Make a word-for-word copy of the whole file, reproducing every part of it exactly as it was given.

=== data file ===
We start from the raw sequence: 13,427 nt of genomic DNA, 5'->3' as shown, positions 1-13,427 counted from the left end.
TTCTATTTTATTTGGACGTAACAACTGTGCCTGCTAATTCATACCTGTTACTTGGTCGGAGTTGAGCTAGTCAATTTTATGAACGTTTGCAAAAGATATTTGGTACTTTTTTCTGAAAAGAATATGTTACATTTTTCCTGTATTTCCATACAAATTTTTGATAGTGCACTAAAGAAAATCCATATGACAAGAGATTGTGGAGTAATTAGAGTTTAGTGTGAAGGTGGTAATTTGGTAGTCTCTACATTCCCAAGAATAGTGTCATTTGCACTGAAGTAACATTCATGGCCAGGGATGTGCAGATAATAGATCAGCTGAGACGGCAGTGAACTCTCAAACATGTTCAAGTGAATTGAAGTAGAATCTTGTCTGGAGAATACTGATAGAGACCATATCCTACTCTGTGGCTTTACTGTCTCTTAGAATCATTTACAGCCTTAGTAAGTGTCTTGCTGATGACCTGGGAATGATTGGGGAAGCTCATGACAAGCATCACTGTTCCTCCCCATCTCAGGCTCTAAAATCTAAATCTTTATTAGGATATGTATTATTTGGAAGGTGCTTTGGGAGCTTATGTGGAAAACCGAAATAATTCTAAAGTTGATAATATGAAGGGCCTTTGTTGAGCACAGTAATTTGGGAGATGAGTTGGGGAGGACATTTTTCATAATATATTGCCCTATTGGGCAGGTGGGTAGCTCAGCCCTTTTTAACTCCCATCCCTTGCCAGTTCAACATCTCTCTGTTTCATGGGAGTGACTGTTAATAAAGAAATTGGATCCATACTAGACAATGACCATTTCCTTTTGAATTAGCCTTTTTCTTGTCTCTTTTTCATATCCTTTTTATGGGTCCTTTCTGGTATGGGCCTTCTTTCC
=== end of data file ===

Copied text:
We start from the raw sequence: 13,427 nt of genomic DNA, 5'->3' as shown, positions 1-13,427 counted from the left end.
TTCTATTTTATTTGGACGTAACAACTGTGCCTGCTAATTCATACCTGTTACTTGGTCGGAGTTGAGCTAGTCAATTTTATGAACGTTTGCAAAAGATATTTGGTACTTTTTTCTGAAAAGAATATGTTACATTTTTCCTGTATTTCCATACAAATTTTTGATAGTGCACTAAAGAAAATCCATATGACAAGAGATTGTGGAGTAATTAGAGTTTAGTGTGAAGGTGGTAATTTGGTAGTCTCTACATTCCCAAGAATAGTGTCATTTGCACTGAAGTAACATTCATGGCCAGGGATGTGCAGATAATAGATCAGCTGAGACGGCAGTGAACTCTCAAACATGTTCAAGTGAATTGAAGTAGAATCTTGTCTGGAGAATACTGATAGAGACCATATCCTACTCTGTGGCTTTACTGTCTCTTAGAATCATTTACAGCCTTAGTAAGTGTCTTGCTGATGACCTGGGAATGATTGGGGAAGCTCATGACAAGCATCACTGTTCCTCCCCATCTCAGGCTCTAAAATCTAAATCTTTATTAGGATATGTATTATTTGGAAGGTGCTTTGGGAGCTTATGTGGAAAACCGAAATAATTCTAAAGTTGATAATATGAAGGGCCTTTGTTGAGCACAGTAATTTGGGAGATGAGTTGGGGAGGACATTTTTCATAATATATTGCCCTATTGGGCAGGTGGGTAGCTCAGCCCTTTTTAACTCCCATCCCTTGCCAGTTCAACATCTCTCTGTTTCATGGGAGTGACTGTTAATAAAGAAATTGGATCCATACTAGACAATGACCATTTCCTTTTGAATTAGCCTTTTTCTTGTCTCTTTTTCATATCCTTTTTATGGGTCCTTTCTGGTATGGGCCTTCTTTCC